"With clarity and force, this book presents an original argument about a subject of historical and contemporary importance. Crisp, authoritative, and sympathetic without being sentimental, this sophisticated narrative situates the history of guestworker programs in the postwar United States in a global-historical framework and in relation to the story's direct tie to Jamaica."--Mae Ngai, author of The Lucky Ones: One Family and the Extraordinary Invention of Chinese America

"No Man's Land is not only full of surprises but also a pleasure to read. Behind its exhaustive research and fine craft, it brings to us a history of the greatest importance today."--Linda Gordon, author of Dorothea Lange: A Life Beyond Limits


About the Author

Cindy Hahamovitch is the Class of 38 Professor of History at the College of William & Mary. She is an Organization of American Historians Distinguished Lecturer, a Fulbright Fellow and the author of The Fruits of Their Labor: Atlantic Coast Farmworkers and the Making of Migrant Poverty, 1870-1945.

Table of Contents

Acknowledgments ix
Abbreviations xi
Introduction 1

Chapter One: Guestworkers of the World, Unite! You Have Nothing to Lose but Your Passport, Your Visa, Your Immigration Status 12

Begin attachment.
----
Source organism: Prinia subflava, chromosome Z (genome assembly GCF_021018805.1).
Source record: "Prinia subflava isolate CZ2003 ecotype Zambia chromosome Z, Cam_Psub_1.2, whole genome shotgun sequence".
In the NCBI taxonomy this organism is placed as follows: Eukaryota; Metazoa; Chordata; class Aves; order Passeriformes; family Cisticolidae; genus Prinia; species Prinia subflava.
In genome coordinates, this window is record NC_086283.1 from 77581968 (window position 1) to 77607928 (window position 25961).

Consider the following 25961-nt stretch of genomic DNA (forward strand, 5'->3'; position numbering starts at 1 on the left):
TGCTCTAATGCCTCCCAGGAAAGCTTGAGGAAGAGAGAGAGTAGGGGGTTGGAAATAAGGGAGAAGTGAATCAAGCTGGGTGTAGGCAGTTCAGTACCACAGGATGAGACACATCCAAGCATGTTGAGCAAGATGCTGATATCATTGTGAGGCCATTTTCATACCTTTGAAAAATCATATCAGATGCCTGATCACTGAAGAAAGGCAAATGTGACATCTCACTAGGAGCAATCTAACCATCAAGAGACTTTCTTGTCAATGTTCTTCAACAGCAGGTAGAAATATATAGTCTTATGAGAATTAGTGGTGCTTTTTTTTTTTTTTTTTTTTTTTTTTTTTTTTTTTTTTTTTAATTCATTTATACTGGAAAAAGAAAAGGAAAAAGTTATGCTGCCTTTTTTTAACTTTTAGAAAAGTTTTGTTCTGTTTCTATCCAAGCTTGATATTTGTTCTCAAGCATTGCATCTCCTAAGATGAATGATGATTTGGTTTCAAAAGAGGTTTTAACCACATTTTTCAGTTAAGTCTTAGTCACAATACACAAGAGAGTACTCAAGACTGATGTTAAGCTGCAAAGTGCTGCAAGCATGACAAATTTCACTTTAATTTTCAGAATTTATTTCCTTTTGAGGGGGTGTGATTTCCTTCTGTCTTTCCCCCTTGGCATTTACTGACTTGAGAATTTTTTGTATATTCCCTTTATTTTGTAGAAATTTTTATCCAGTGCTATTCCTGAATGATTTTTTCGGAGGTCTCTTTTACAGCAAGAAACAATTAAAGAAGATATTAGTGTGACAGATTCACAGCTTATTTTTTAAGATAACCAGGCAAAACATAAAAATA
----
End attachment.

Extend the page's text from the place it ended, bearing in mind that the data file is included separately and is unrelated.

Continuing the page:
Chapter Two: Everything but a Gun to Their Heads: The Politics of Labor Scarcity and the Birth of World War II Guestworker Programs 22
Chapter Three:"Stir It Up": Jamaican Guestworkers in the Promised Land 50
Chapter Four: John Bull Meets Jim Crow: Jamaican Guestworkers in the Wartime South 67
Chapter Five: The Race to the Bottom: Making Wartime Temporary Worker Programs Permanent and Private 86
Chapter Six: A Riotous Success: Guestworkers, "Illegal Immigrants," and the Promise of Managed Migration 110
Chapter Seven: The Worst Job in the World: The Cuban Revolution, the War on Poverty, and the Secret Rebellion in Florida's Cane Fields 135
Chapter Eight: Takin' It to the Courts: Legal Services, the UFW, and the Battle for the Worst Jobs in the World 172
Chapter Nine: "For All Those Bending Years": IRCA, the Dog War, and the Campaign for Legal Status 202
Chapter Ten: All the World's a Workplace: Guestworkers at the Turn of the Twenty-first Century 227

Conclusion 236
Notes 245
Bibliography 295
Index 323